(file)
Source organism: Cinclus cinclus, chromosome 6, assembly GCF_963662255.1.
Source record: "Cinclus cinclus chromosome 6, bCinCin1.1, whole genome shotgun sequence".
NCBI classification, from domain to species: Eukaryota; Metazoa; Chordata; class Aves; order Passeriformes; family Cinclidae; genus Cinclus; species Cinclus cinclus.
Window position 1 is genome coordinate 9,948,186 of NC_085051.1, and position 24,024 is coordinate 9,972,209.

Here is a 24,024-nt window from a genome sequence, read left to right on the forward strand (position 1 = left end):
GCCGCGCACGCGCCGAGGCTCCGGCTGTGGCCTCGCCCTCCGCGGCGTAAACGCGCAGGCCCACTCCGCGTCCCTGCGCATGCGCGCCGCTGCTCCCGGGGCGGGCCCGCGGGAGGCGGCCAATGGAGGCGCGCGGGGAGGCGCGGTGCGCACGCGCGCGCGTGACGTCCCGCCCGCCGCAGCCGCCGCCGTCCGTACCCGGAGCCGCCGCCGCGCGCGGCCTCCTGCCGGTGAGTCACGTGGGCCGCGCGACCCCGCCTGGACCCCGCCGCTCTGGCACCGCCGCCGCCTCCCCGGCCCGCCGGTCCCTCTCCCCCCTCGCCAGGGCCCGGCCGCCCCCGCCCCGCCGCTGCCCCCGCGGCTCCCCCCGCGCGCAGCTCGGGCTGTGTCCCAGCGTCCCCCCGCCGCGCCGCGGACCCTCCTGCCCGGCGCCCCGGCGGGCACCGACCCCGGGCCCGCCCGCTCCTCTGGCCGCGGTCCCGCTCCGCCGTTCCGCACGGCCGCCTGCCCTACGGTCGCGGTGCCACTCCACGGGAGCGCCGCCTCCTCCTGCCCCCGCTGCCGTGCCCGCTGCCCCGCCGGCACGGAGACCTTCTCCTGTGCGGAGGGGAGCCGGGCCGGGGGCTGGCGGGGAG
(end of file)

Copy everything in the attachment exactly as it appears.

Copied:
Source organism: Cinclus cinclus, chromosome 6, assembly GCF_963662255.1.
Source record: "Cinclus cinclus chromosome 6, bCinCin1.1, whole genome shotgun sequence".
NCBI classification, from domain to species: Eukaryota; Metazoa; Chordata; class Aves; order Passeriformes; family Cinclidae; genus Cinclus; species Cinclus cinclus.
Window position 1 is genome coordinate 9,948,186 of NC_085051.1, and position 24,024 is coordinate 9,972,209.

Here is a 24,024-nt window from a genome sequence, read left to right on the forward strand (position 1 = left end):
GCCGCGCACGCGCCGAGGCTCCGGCTGTGGCCTCGCCCTCCGCGGCGTAAACGCGCAGGCCCACTCCGCGTCCCTGCGCATGCGCGCCGCTGCTCCCGGGGCGGGCCCGCGGGAGGCGGCCAATGGAGGCGCGCGGGGAGGCGCGGTGCGCACGCGCGCGCGTGACGTCCCGCCCGCCGCAGCCGCCGCCGTCCGTACCCGGAGCCGCCGCCGCGCGCGGCCTCCTGCCGGTGAGTCACGTGGGCCGCGCGACCCCGCCTGGACCCCGCCGCTCTGGCACCGCCGCCGCCTCCCCGGCCCGCCGGTCCCTCTCCCCCCTCGCCAGGGCCCGGCCGCCCCCGCCCCGCCGCTGCCCCCGCGGCTCCCCCCGCGCGCAGCTCGGGCTGTGTCCCAGCGTCCCCCCGCCGCGCCGCGGACCCTCCTGCCCGGCGCCCCGGCGGGCACCGACCCCGGGCCCGCCCGCTCCTCTGGCCGCGGTCCCGCTCCGCCGTTCCGCACGGCCGCCTGCCCTACGGTCGCGGTGCCACTCCACGGGAGCGCCGCCTCCTCCTGCCCCCGCTGCCGTGCCCGCTGCCCCGCCGGCACGGAGACCTTCTCCTGTGCGGAGGGGAGCCGGGCCGGGGGCTGGCGGGGAG